It is also important to note that—in comparison with the extensive research linking smoking with adverse health outcomes—evidence on the health effects of smokeless tobacco is far less comprehensive. Information on dose–response relationships, prevalence estimates, and confounding variables is often sparse, while the novelty of some products may not allow for a full understanding of long-term risks. Comprehensive monitoring of use of smokeless tobacco and its short- and long-term effects on health outcomes are required, particularly in regions with high prevalence.4

Recent news and research

For recent news items and research on this topic, click here (Last updated July 2018)  

 

References 

1. Benowitz N. Smokeless tobacco as a nicotine delivery device: harm or harm reduction? Clinical Pharmacology & Therapeutics, 2011; 90(4):491–3. Available from: http://www.ncbi.nlm.nih.gov/pubmed/21934719

2. Fagerstrom K, Gilljam H, Metcalfe M, Tonstad S, and Messig M. Stopping smokeless tobacco with varenicline: randomised double blind placebo controlled trial. British Medical Journal, 2010; 341(c6549). Available from: http://www.ncbi.nlm.nih.gov/pmc/articles/PMC2997603/

3. Rostron BL, Chang CM, van Bemmel DM, Xia Y, and Blount BC. Nicotine and toxicant exposure among US Smokeless tobacco users: Results from 1999 to 2012 national health and nutrition examination survey data. Cancer Epidemiology, Biomarkers & Prevention, 2015. Available from: http://www.ncbi.nlm.nih.gov/pubmed/26582044

4. National Cancer Institute and Centers for Disease Control and Prevention, Smokeless tobacco and public health: a global perspective. NIH publication no. 14-7983. Bethesda, MD: U.S. Department of Health and Human Services, Centers for Disease Control and Prevention and National Institutes of Health, National Cancer Institute; 2014. Available from: http://nccd.cdc.gov/gtssdata/Ancillary/Publications.aspx

5. Vidyasagaran AL, Siddiqi K, and Kanaan M. Use of smokeless tobacco and risk of cardiovascular disease: A systematic review and meta-analysis. European Journal of Preventive Cardiology, 2016. Available from: http://www.ncbi.nlm.nih.gov/pubmed/27256827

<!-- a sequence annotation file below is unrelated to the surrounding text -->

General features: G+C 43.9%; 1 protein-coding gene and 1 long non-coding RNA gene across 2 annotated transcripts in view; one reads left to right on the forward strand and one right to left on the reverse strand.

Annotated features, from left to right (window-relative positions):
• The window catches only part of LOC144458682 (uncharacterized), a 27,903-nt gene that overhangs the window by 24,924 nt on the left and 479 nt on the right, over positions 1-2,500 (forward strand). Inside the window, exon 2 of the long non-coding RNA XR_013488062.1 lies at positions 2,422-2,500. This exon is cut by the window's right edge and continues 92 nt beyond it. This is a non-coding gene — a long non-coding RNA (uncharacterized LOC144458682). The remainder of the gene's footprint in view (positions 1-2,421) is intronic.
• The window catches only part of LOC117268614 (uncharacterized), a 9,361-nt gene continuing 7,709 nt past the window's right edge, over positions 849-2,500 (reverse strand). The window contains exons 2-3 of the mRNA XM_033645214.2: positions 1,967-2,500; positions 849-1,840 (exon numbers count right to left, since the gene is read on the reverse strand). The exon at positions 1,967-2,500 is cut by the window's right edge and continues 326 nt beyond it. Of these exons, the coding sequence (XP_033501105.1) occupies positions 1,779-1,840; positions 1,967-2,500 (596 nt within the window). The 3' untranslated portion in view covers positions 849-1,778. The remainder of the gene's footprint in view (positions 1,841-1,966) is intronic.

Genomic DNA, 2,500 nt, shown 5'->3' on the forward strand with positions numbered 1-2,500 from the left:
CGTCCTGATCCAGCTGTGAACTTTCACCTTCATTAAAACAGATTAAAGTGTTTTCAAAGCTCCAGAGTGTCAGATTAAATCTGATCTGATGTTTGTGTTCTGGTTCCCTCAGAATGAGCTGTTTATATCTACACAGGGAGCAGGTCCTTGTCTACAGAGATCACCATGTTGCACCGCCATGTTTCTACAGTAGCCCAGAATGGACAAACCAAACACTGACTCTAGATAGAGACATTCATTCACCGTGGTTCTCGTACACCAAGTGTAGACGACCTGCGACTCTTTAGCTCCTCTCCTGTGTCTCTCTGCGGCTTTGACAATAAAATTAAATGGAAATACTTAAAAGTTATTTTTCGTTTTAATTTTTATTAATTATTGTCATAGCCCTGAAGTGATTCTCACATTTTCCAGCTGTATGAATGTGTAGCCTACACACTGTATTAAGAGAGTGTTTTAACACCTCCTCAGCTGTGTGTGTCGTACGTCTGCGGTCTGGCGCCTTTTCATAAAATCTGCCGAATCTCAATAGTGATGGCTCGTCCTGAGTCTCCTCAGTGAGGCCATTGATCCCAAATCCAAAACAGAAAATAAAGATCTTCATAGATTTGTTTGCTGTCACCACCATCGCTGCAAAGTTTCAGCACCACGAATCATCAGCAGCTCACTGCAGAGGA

6. Sinha DN, Abdulkader RS, and Gupta PC. Smokeless tobacco-associated cancers: A systematic review and meta-analysis of Indian studies. International Journal of Cancer, 2016; 138(6):1368–79. Available from: http://www.ncbi.nlm.nih.gov/pubmed/26443187

7. Siddiqi K, Shah S, Abbas SM, Vidyasagaran A, Jawad M, et al. Global burden of disease due to smokeless tobacco consumption in adults: Analysis of data from 113 countries. BMC Medicine, 2015; 13:194. Available from: http://www.ncbi.nlm.nih.gov/pubmed/26278072

8. Hatsukami DK, Ebbert JO, Feuer RM, Stepanov I, and Hecht SS. Changing smokeless tobacco products: new tobacco delivery systems. American Journal of Preventive Medicine, 2007; 33(suppl. 6 ):S368-S78. Available from: http://www.ncbi.nlm.nih.gov/pubmed/18021912

9. Stepanov I, Jensen J, Hatsukami D, and Hecht SS. Tobacco-specific nitrosamines in new tobacco products. Nicotine & Tobacco Research, 2006; 8(2):309-13. Available from: http://www.ncbi.nlm.nih.gov/pubmed/16766423

10. Hecht SS, Stepanov I, and Hatsukami DK. Major tobacco companies have technology to reduce carcinogen levels but do not apply it to popular smokeless tobacco products [Letter]. Tobacco Control, 2010; 20(6):443. Available from: http://www.ncbi.nlm.nih.gov/pubmed/20930058

11. Stepanov I, Jensen J, Hatsukami D, and Hecht S. New and traditional smokeless tobacco: Comparison of toxicant and carcinogen levels. Nicotine & Tobacco Research, 2008; 10(12):1773–82. Available from: www.ncbi.nlm.nih.gov/pubmed/19023828

12. Stepanov I, Villalta P, Knezevich A, Jensen J, Hatsukami D, et al. Analysis of 23 polycyclic aromatic hydrocarbons in smokeless tobacco by gas chromatography-mass spectrometry. Chemical Research in Toxicology, 2010; 23(1):66-73. Available from: http://www.ncbi.nlm.nih.gov/pubmed/19860436

13. Boffetta P, Hecht S, Gray N, Gupta P, and Straif K. Smokeless tobacco and cancer. The Lancet Oncology, 2008; 9(7):667–75. Available from: http://www.thelancet.com/journals/lanonc/article/PIIS1470-2045%2808%2970173-6/fulltext

14. Boffetta P and Straif K. Use of smokeless tobacco and risk of myocardial infarction and stroke: Systematic review with meta-analysis. British Medical Journal (Clinical Research ed), 2009; 339:b3060. Available from: http://www.ncbi.nlm.nih.gov/entrez/pubmed19690343

15. Hansson J, Galanti MR, Hergens MP, Fredlund P, Ahlbom A, et al. Snus (Swedish smokeless tobacco) use and risk of stroke: Pooled analyses of incidence and survival. Journal of Internal Medicine, 2014; 276(1):87–95. Available from: http://www.ncbi.nlm.nih.gov/pubmed/24548296